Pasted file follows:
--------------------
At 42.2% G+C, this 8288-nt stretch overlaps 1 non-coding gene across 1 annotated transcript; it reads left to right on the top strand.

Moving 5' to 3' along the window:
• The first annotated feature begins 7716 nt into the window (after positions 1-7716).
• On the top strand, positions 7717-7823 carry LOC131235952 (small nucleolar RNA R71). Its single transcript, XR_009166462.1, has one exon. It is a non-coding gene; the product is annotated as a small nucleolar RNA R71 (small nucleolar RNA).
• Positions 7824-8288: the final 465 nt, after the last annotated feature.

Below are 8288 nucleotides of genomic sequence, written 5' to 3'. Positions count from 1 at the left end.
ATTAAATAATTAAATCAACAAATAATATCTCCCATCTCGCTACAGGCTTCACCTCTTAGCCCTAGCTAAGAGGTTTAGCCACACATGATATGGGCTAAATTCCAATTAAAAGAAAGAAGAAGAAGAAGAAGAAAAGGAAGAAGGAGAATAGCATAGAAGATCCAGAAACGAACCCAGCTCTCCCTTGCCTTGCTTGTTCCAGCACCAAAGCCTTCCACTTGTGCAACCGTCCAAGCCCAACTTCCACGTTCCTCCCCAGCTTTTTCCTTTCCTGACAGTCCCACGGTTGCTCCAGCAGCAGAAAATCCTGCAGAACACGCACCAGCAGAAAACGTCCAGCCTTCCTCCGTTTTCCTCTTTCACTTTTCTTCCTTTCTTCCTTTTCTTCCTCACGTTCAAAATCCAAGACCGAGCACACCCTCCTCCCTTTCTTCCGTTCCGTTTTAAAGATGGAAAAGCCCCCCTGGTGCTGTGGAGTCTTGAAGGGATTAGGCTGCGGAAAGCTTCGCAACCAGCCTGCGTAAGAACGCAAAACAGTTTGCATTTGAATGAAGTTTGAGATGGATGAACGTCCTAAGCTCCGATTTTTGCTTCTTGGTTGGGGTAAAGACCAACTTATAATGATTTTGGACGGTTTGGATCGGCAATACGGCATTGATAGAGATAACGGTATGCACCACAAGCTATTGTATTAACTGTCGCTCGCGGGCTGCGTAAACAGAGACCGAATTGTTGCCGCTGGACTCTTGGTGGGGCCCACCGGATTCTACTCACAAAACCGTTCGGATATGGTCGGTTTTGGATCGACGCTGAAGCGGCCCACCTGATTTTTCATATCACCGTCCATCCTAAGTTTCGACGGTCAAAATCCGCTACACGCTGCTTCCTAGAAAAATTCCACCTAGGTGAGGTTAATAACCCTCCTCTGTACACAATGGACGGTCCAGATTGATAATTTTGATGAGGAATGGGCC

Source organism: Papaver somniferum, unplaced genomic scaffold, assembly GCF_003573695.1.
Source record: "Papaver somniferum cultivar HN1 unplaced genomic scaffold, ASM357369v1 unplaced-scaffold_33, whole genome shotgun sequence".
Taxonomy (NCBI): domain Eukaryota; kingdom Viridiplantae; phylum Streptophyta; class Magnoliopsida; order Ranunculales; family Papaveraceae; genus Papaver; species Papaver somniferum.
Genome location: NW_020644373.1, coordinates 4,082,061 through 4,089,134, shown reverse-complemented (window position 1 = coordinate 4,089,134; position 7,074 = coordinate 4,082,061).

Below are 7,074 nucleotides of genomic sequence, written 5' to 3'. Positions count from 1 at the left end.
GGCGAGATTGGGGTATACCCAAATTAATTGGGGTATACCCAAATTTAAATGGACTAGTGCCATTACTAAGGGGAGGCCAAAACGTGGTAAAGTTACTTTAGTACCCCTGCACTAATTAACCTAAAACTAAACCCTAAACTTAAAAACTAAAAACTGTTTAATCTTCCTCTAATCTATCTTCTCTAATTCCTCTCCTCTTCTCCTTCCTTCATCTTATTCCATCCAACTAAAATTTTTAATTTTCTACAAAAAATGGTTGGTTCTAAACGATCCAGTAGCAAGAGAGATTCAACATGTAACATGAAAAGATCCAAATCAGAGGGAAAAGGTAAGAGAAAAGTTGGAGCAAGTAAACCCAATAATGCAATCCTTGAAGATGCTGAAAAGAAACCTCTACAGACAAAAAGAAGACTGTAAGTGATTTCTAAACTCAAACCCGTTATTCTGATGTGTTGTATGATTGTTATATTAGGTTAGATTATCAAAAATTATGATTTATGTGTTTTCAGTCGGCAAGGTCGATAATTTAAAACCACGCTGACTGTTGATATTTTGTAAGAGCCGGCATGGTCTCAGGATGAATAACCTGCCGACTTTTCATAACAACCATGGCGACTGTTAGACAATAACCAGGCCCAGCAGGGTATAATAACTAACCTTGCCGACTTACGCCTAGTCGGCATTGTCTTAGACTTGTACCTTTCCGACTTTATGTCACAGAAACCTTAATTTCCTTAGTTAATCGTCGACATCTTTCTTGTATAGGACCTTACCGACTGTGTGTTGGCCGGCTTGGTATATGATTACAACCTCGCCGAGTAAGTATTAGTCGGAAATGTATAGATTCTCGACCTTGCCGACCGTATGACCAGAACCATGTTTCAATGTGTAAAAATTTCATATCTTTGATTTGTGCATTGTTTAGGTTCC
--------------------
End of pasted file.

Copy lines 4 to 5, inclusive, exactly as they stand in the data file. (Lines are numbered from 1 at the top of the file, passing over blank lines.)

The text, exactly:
• On the top strand, positions 7717-7823 carry LOC131235952 (small nucleolar RNA R71). Its single transcript, XR_009166462.1, has one exon. It is a non-coding gene; the product is annotated as a small nucleolar RNA R71 (small nucleolar RNA).
• Positions 7824-8288: the final 465 nt, after the last annotated feature.